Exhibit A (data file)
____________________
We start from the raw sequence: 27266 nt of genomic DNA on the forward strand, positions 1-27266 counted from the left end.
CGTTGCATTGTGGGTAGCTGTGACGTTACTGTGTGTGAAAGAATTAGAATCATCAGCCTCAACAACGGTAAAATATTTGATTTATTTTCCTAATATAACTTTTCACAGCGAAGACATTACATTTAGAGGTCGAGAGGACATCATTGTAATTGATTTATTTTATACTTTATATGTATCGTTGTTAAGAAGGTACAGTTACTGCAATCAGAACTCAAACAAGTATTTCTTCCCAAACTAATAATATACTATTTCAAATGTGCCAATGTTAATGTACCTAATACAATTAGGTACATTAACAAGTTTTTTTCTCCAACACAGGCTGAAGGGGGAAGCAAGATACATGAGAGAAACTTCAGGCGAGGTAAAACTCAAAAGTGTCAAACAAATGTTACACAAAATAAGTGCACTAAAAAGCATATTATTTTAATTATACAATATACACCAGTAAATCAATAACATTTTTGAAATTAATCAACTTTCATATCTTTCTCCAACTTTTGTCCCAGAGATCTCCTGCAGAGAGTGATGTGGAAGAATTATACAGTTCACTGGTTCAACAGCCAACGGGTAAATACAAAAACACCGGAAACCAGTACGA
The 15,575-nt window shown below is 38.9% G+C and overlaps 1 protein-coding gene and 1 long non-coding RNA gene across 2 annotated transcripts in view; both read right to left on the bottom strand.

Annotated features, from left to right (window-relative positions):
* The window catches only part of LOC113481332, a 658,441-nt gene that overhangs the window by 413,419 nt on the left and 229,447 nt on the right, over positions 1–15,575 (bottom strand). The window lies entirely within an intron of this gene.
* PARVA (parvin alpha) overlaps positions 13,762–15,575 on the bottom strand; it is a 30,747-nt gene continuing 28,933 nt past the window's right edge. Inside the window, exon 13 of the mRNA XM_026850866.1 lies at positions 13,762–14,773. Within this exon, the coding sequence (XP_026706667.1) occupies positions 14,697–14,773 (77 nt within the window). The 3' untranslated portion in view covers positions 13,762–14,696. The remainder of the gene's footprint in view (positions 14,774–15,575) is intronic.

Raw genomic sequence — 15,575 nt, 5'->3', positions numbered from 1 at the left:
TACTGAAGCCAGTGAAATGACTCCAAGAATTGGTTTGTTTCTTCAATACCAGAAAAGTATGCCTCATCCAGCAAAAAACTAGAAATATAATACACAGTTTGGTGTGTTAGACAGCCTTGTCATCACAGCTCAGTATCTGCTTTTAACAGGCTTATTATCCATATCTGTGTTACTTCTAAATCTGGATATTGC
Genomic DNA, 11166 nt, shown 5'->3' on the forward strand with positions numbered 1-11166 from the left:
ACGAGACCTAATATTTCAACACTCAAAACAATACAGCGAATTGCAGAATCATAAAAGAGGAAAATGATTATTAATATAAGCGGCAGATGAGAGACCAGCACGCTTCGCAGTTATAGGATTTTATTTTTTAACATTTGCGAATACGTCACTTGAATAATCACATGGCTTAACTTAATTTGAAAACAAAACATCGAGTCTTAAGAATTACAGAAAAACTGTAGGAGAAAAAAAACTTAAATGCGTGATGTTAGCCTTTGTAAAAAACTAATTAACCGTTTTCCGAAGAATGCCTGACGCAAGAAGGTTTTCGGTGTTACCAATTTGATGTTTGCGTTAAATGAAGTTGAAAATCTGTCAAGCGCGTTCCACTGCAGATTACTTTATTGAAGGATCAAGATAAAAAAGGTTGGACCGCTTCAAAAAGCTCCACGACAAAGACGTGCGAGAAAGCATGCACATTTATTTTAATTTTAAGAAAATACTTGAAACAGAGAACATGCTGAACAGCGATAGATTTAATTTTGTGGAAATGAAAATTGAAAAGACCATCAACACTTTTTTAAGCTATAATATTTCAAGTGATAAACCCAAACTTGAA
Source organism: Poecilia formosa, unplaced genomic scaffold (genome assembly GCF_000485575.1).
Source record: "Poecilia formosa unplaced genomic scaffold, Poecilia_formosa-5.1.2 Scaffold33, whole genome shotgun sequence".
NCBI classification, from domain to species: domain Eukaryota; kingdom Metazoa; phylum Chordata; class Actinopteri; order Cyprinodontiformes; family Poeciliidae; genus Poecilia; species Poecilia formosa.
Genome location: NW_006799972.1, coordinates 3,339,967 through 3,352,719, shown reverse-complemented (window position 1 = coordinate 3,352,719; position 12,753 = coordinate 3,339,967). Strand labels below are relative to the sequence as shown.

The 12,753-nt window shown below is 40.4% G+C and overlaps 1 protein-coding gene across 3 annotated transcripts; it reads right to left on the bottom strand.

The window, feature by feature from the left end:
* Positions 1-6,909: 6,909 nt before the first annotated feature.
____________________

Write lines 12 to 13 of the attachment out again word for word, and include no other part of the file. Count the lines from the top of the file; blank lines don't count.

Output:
Source record: "Poecilia formosa unplaced genomic scaffold, Poecilia_formosa-5.1.2 Scaffold33, whole genome shotgun sequence".
NCBI classification, from domain to species: domain Eukaryota; kingdom Metazoa; phylum Chordata; class Actinopteri; order Cyprinodontiformes; family Poeciliidae; genus Poecilia; species Poecilia formosa.